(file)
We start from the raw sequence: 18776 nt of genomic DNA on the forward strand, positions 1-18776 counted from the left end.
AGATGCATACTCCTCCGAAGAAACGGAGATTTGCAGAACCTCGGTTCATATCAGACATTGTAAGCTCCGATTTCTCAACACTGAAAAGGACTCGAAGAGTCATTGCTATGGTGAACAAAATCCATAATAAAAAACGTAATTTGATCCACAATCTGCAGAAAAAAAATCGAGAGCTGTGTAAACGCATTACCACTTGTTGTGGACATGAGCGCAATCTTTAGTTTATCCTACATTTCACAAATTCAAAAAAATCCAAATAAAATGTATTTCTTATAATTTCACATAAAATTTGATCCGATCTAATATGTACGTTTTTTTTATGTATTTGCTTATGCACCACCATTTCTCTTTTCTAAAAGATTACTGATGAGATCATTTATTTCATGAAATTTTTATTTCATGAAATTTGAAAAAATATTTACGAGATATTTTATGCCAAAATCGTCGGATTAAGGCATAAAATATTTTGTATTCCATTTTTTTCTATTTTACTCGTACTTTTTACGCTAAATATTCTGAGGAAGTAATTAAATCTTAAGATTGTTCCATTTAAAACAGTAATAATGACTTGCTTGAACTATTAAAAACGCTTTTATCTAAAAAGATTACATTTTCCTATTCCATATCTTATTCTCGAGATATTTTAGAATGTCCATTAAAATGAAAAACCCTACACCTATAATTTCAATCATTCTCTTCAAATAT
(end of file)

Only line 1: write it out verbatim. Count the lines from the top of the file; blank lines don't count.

We start from the raw sequence: 18776 nt of genomic DNA on the forward strand, positions 1-18776 counted from the left end.